And no, you aren't out of the equation because you have been involved in the planning. You're in.

It's comparable to taking a Crocodile-Dundee-style walk on the chimney. If you own the apartments to which the windows belong, you are perfectly allowed to do that. You are perfectly allowed to stand on your rooftop, looking down the abyss for half an hour (for, I don't know, amusement, or to get used to vertigo), but that doesn't mean you won't get trouble anyway.
You are perfectly allowed to shout "Fire" in a theater, or "I have a bomb" in front of a public building, too. Only just, that doesn't mean there will be no serious consequences.

A cop walking down the street might very well shoot your friend in the back when seeing the weapon (and when hearing the shot). Or if he is a bad shooter, or if he mistakes the situation for something different (two armed robbers?), he might shoot both of you. The fact that asking to be shot isn't illegal doesn't mean that police won't show up in hospital once you go there to get treatment for your wound (in fact, that's guaranteed to happen because the hospital will call them).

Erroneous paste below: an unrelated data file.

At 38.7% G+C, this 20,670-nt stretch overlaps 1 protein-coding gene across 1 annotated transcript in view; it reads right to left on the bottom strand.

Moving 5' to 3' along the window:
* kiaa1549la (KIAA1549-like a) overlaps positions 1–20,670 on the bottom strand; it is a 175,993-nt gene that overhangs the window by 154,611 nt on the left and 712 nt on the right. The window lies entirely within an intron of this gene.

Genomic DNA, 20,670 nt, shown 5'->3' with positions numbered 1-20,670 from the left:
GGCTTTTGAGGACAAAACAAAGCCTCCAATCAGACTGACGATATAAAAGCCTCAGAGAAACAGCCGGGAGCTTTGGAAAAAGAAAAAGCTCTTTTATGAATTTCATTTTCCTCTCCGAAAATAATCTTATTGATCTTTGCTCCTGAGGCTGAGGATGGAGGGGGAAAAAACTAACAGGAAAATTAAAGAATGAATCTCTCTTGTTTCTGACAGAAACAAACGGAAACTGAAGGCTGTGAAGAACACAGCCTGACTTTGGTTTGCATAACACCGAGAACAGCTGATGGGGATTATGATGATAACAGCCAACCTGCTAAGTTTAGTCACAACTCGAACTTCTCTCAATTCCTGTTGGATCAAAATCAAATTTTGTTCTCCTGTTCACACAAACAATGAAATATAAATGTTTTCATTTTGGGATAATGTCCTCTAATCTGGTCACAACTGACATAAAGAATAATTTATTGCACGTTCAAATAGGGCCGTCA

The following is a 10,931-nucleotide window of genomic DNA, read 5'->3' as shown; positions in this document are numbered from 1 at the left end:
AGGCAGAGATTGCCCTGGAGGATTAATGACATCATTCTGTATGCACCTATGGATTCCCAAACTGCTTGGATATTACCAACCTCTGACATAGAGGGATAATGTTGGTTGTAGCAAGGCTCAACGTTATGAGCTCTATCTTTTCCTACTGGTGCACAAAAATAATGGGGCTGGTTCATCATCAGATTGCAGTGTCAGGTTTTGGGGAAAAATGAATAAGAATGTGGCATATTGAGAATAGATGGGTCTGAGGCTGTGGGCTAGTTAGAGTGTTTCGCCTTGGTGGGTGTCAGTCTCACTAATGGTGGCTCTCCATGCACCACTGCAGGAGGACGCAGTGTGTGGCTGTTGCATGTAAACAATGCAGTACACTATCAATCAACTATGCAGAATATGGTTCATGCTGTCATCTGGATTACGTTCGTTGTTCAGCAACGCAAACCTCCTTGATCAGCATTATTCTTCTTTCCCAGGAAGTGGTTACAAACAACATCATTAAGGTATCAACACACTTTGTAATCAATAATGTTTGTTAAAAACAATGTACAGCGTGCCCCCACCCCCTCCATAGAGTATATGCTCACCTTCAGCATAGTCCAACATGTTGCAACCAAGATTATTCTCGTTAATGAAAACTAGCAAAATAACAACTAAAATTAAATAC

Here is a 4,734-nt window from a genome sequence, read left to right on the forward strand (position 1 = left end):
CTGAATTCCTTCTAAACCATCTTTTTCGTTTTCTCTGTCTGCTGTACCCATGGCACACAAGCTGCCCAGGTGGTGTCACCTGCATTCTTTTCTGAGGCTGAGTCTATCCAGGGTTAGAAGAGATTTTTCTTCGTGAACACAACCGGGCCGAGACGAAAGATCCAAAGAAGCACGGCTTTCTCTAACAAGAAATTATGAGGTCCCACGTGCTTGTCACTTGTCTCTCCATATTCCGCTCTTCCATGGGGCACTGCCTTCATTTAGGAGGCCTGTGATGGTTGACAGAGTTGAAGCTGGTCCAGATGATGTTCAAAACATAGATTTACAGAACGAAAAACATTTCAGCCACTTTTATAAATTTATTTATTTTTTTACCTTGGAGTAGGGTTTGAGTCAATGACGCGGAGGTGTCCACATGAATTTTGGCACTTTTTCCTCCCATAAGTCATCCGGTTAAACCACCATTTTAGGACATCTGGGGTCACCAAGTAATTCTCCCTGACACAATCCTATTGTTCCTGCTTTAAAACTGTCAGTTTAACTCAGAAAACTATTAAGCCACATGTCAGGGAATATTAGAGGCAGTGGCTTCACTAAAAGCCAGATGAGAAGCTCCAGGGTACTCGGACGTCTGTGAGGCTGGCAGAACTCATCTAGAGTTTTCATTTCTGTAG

Bottom line: Very bad idea.

Still, contrary to popular belief, you can indeed consent to to foreseeable bodily injury, and the law very much considers this valid. Some jurisdictions have extra wiggle clauses which are difficult to understand (if possible at all) and which leave a lot of leeway towards interpretation (such as "agreements that are against common morals are void", now ask 5 people of different age and ethnicity what is "common morals"). But in general, yes, such a thing is possible.

Example: Cosmetic (non-reconstructive) surgery is bodily harm which bears a considerable risk of complications (adhesions, contractions, to name a few) and is potentially lethal. Surgery involves pointy instruments and drugs, so in jurisdictions which have extra provisions ("aggravated", "dangerous", "griveous", "griveous using poison") for bodily harm, it fulfills the terms for being the most serious form possible. Cosmetic surgery has no "need" health-wise, in such a sense that you are going to die or suffer massive negative consequences (lose an arm or an eye) from not undergoing surgery.

Nevertheless, you can very much ask for it, and the surgeon can do it, legally, and even professionally. You sign a paper, and everybody is good to go.